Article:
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Monday, September 10, 2012 

Nashua Telegraph puts down older Aquaman stories all for the sake of it

The Nashua Telegraph's trying to tell people what to think of past Aquaman history, and acting as though Geoff Johns' take on the material is better in every way:
Let’s start with Aquaman, a character almost everyone’s heard of – and made fun of at one time or another.

Conceptually, it’s deserved.

Aquaman debuted in 1941, a cheap knockoff of another sea king, the popular Sub-Mariner over at Timely (now Marvel) Comics.

But whereas Prince Namor had a volatile and interesting personality, Aquaman was as bland as mayonnaise.

And where Namor was incredibly strong, bounced bullets off his chest and could fly, Aquaman could only … well, all together now: Aquaman swims fast and talks to fish.

All of which has dogged the Sea King ever since. He became a household name thanks to cartoons in the 1960s, but nothing could ever overcome his essential boringness.
Oh for heaven's sake. By that logic, even Superman would be "boring". Just because Sub-Mariner was an anti-hero almost ever since he began, does that mean that Mort Weisinger's making Arthur Curry a goody-two-shoes by contrast was wrong? I think not, and given that Aquaman's first official series ran during 1962-71, there was clearly some audience that enjoyed it, and also liked co-stars Mera and Aqualad.
Now, as you’d expect, DC Comics has made numerous attempts to make a potentially valuable trademark such as Aquaman more popular. But as long as all he did was swim fast and talk to fish, that wasn’t really going to happen.
How ridiculously superficial can they get? If Aquaman fought villains like sea smugglers, modern day pirates, the Ocean Master, Black Manta and so on, he obviously did more than just talk to fish!
And so it is, at long last, DC has reached the conclusion I did back in the 1960s: For the Marine Marvel to hold his own in a world with Superman, Green Lantern and Mera in it, he had to be more powerful.

And, lo, so it has come to be. DC’s chief creative officer, Geoff Johns, took a crack at the character when DC relaunched all of its superhero titles last September, and one of the first things he did was make Aquaman strong enough to throw an armored car across several city blocks … and bounce bullets off his chest.
In other words, he's not much different now from Superman; I get it. If memory serves, Sub-Mariner may have had high endurance against bullets, but he's never seemed as invincible as Superman, considering that plenty of Marvel's superheroes fought him during the Silver Age, even if they didn't win, and that includes Daredevil at the time, and later ever Hercules during the mid-80s.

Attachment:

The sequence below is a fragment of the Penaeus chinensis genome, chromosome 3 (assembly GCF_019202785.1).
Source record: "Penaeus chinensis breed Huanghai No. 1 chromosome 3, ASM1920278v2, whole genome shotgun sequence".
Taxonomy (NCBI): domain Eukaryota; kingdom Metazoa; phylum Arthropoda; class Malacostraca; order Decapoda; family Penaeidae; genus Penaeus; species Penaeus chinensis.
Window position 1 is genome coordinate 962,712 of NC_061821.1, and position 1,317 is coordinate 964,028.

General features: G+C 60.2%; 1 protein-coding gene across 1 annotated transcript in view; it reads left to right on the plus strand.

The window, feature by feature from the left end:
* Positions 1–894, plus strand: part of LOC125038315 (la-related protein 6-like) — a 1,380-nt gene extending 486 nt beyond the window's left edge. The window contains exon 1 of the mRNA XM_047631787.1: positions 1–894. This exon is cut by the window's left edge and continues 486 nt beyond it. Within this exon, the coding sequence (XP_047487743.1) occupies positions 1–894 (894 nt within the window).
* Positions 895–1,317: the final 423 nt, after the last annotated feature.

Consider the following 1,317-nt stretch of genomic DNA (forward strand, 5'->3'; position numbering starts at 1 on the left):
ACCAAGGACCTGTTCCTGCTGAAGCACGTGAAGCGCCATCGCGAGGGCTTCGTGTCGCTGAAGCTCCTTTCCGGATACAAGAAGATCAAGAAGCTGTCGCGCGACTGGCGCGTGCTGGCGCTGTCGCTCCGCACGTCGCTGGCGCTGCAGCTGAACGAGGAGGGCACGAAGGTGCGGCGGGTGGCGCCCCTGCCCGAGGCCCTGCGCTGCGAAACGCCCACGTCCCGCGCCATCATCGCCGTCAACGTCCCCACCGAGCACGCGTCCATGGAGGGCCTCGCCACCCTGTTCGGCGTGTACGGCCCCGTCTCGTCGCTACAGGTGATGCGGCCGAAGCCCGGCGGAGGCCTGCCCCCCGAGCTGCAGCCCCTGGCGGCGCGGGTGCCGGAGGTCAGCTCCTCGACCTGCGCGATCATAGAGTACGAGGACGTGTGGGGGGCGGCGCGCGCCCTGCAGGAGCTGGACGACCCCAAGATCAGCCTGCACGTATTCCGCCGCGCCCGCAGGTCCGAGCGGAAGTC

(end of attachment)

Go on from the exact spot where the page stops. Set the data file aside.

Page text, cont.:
In any case, after all the horrific violence that Johns has flung like mud upon even Aquaman lately, that's why I've already long written him off as someone to avoid like the plague.
Even more interesting, Johns tackled the Aquaman-as-joke idea head on, with the Sea King facing snark from surface-dwellers about talking to fish and being “nobody’s favorite superhero.” Aquaman crushes that idea pretty early on in this new series, and convincingly so.
Not given Johns' track record, I'm afraid. Besides, I've appreciated the creation of Aquaman and Sub-Mariner alike long before Johns got his mitts on Arthur Curry, and I'm certainly not wasting my time to see just what kind of shock tactics take place in the Sea King's book that this sugary slop of an article is unwilling to mention or describe.

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I've been an Aquaman fan for over 35+ years and never had a problem with his powers & abilities.

Having said that I think Aquaman #1 was the best #1 of the new 52u. There are some new back elements that are working even after 12 issues. I'm not crazy about 95% of the "new" DC books, but this is a keeper.

I always liked Aquaman better than Namor, that's for sure, and I never understood the vitriol the character received, although it has something to do with people basing their perception of the character on how he was depicted on Super Friends in the 1970s.

TV Tropes.org has a lot of love for Aquaman. Although, I'd agree with Carl, as part of it is from the Super Friends or first impression he had with the public at large.


I'd much rather have him than Namor, as Namor's anger issues have turned me away.

Aquaman's also been depicted well on shows like Justice League Unlimited and Batman: the Brave and the Bold; he wasn't someone who "just talked to fish" like the writer of the Telegraph article said on either show, nor is he in the comics, either.

Plus Namor's not only unlikeable, but a hobag *cough*SueRichards*cough*

Avi, a bit off-topic, but wondering if you'd seen this:


New 52 Writers Told To “Write As If They Were Writing Fan Fiction”

Explains a lot.

Why doesn't that surprise me?

Hell, I always felt that way with Marvel and Bendis, but interesting that DC apparently is aware of fanfic. And I'm not sure what to think of that.

Never understood people's problem with Aquaman. The earth is like 2/3 ocean, so he has more room to adventure than most of em.

Guess it's just a stupid meme people repeat because they think they have to.

Thanks, I'll write up a topic about DC's fanfic situation in a moment.

I agree, Hyperion. And it's a tired meme, too, once I remember hearing as far back as elementary school.

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